Search using this query type:

Search only these record types:

Exhibit Page
Simple Page

Advanced Search (Items only)

Home > Conventions > Transcribe Minutes > Transcribe Page

Scripto | Transcribe Page

Log in to Scripto | Create an account | About the Project | Advanced Instructions | Share your story

Proceedings of the Colored National Labor convention : held in Washington, D.C., on December 6th, 7th, 8th, 9th and 10th, 1869.

1869-WASHGINGTON DC-Colored national Labor Convention 24.pdf

« previous page | next page »

This page has been marked complete.



  • Type what you see in the pdf, even if it's misspelled or incorrect.
  • Leave a blank line before each new paragraph.
  • Type page numbers if they appear.
  • Put unclear words in brackets, with a question mark, like: [[Pittsburg?]]
  • Click "Save transcription" frequently!


  • Include hyphens splitting words at the end of a line. Type the full word without the hyphen. If a hyphen appears at the end of a page, type the full word on the second page.
  • Include indents, tabs, or extra spaces.

Current Saved Transcription [history]


to the Government for their use, as it had failed to enact laws to confiscate the rebel lands for this purpose. We find to-day all their estates again in the possession of these rebels. He held the National Government responsible for this state of affairs. Northern capital will not go South because there was no security there for it. Southern freed labor must be protected by Government.

The resolution offered by Rev. J. A. Warren, of Cleveland, Ohio, "that we include the use of tobacco among the great wastes of our resources, and recommend to all workingmen to practice economy in this as well as in the use of liquors," was adopted.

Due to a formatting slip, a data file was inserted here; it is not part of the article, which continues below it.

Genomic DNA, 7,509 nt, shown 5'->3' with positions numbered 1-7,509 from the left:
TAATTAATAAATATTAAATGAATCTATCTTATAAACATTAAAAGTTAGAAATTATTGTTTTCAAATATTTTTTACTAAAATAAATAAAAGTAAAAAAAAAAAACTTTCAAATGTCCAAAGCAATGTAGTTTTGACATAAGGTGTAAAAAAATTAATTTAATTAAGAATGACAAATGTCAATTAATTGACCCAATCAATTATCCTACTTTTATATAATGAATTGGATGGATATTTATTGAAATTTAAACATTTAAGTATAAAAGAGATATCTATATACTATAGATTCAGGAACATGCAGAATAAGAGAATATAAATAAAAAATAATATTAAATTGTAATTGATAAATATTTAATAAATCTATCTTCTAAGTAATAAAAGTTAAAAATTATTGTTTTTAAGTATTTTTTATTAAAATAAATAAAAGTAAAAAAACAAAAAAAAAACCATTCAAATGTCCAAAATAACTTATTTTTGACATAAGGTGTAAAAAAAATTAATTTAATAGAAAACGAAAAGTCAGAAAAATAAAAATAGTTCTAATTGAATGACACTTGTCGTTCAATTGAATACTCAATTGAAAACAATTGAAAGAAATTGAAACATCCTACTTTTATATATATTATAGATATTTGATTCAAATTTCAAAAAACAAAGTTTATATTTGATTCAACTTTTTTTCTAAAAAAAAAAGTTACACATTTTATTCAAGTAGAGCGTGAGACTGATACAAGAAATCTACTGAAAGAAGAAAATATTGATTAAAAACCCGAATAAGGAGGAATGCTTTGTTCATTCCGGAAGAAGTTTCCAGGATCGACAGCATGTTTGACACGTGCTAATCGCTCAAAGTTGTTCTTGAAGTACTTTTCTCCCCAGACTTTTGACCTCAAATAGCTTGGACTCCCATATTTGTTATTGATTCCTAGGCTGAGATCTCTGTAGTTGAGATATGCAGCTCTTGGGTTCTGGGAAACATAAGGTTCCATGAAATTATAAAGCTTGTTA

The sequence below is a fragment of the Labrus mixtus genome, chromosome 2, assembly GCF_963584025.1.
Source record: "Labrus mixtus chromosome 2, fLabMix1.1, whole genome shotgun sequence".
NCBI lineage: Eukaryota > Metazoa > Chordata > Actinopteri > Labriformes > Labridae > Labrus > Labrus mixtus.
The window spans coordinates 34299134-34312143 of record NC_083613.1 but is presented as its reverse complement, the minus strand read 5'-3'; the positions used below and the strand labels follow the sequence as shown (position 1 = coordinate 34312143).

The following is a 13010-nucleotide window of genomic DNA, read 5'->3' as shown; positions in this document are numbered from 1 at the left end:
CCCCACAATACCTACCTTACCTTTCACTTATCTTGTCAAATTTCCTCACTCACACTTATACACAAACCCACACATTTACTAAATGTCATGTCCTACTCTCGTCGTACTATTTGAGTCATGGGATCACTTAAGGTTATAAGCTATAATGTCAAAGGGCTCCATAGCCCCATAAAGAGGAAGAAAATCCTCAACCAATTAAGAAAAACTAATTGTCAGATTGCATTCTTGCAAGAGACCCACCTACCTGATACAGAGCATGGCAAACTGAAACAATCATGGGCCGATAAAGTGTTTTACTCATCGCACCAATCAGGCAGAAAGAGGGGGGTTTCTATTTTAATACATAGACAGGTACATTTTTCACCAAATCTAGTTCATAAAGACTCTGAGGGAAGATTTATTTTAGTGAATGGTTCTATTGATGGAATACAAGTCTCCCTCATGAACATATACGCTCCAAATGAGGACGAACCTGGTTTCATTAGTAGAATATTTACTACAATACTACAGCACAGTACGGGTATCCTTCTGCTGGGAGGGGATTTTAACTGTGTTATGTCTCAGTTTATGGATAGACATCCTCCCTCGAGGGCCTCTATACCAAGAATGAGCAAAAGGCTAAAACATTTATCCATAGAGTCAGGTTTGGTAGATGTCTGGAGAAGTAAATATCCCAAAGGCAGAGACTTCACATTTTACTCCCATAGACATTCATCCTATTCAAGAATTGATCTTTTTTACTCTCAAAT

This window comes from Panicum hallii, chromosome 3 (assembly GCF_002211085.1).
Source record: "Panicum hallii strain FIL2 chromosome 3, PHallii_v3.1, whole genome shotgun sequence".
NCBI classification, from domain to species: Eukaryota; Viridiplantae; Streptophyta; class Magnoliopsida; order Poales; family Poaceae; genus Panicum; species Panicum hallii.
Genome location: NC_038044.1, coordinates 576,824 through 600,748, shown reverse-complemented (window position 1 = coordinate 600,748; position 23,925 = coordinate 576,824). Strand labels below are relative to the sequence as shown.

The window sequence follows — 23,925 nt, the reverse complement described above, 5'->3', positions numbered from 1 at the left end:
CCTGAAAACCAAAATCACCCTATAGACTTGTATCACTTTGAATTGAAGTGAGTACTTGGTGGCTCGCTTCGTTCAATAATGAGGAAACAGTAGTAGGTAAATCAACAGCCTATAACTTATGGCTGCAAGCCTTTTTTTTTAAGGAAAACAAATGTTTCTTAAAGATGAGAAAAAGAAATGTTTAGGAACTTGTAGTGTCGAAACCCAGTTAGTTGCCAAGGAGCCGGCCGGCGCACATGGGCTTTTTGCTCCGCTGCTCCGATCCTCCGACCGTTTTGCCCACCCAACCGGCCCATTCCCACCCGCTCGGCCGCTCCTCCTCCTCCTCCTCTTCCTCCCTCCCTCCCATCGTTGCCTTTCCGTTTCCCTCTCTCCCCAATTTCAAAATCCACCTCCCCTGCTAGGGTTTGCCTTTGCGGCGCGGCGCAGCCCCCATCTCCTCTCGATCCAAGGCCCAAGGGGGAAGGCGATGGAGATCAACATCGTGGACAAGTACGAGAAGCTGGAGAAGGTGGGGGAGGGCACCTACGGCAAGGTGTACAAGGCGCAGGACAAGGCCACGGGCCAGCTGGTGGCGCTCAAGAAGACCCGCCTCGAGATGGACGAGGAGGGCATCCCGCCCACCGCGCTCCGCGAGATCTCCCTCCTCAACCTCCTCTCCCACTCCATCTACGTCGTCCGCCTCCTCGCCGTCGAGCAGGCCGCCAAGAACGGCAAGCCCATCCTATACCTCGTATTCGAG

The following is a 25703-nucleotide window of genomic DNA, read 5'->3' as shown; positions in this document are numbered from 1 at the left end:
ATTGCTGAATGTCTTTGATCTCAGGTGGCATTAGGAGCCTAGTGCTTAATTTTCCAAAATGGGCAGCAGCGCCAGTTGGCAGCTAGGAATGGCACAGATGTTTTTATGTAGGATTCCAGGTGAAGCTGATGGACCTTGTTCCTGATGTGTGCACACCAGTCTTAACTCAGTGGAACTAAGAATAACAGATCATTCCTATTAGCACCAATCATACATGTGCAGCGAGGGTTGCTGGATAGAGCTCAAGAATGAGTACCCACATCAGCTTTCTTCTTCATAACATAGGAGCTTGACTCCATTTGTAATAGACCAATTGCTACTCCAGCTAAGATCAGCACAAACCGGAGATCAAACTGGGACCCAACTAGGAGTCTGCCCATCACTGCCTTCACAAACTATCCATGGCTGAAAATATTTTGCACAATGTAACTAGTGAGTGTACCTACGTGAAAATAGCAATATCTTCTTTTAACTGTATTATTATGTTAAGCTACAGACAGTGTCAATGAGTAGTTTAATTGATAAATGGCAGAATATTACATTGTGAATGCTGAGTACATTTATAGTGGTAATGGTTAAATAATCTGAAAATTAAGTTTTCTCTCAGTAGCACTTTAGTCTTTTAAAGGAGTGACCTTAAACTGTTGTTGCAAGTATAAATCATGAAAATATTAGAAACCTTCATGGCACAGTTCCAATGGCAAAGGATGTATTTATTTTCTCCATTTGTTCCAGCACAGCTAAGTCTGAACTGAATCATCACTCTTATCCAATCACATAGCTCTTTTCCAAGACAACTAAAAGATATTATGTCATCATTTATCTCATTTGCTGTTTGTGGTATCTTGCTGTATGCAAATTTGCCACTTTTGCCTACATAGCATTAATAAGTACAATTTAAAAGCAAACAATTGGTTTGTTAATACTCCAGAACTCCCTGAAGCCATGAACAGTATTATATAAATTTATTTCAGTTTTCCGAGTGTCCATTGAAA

A committee of one from each State and territory delegation was selected by the respective delegations for the purpose of reporting officers for the National Labor Union, who subsequently submitted the following list: For President, Isaac Myers, of Maryland; Vice President, George T. Downing, of Rhode Island; Secretaries, William U. Saunders, of Nevada, L.H. Douglass, of District of Columbia; Treasurer, Collins Crusor, of Georgetown, D.C. Executive Committee—Isaiah C. Wears, Pennsylvania; Anthony Bowen, District of Columbia; John H. Butler, Maryland; Mrs. M. A.S. Carey, Florida; Sella Martin, Massachusetts, and George Myers, Maryland.

Considerable debate arose on the announcement of the names read, some expressing themselves dissatisfied.

The report was finally adopted, and the Convention adjourned.


The Convention reassembled at 7 o'clock.

Mr. C.H. Peters, of the District of Columbia, offered the following, which was adopted:

Resolved, That the Hon. S. J. Bowen, Mayor of Washington, has, in acknowledging the rights of labor throughout the country indiscriminately, kindly extended municipal welcome to this Convention in a most eloquent address; therefore

Resolved, That a committee, consisting of the President and Vice President of this Convention, be appointed to wait upon the Mayor and acknowledge their appreciation and esteem of him who has so nobly espoused the cause of humanity and equality throughout this country.

Senator Sumner, who was expected to address the Convention, having sent his excuse for not appearing—

Hon. J.H. Rainey, of S.C., was introduced, and said that he represented a constituency that could not boast of so much intelligence as this Convention. He regretted that the course pursued here is not of that character that his constituency had expected; that he would not be able to return home and tell them then of some system which had been devised by this Convention whereby some of their wants would be satisfied. They are desirous of knowing from the acts of this Convention what can be done to give them justice; they wanted land, so that they would not be obliged to build up another southern aristocracy. He hoped this Convention would not break up until some plan was devised whereby they could obtain justice, and some action taken that would compel Congress to take notice on the subject.

Bishop Campbell, of N.J., was introduced, and said he confessed and plead guilty to the fact that he belonged to that class of men called preachers; had been one about thirty years, even when slavery held sway all over the South, and when even in the North it was dangerous to agitate the subject. The colored preachers in those days had to contrive all sorts of ways to set

You don't have permission to discuss this page.

Current Page Discussion [history]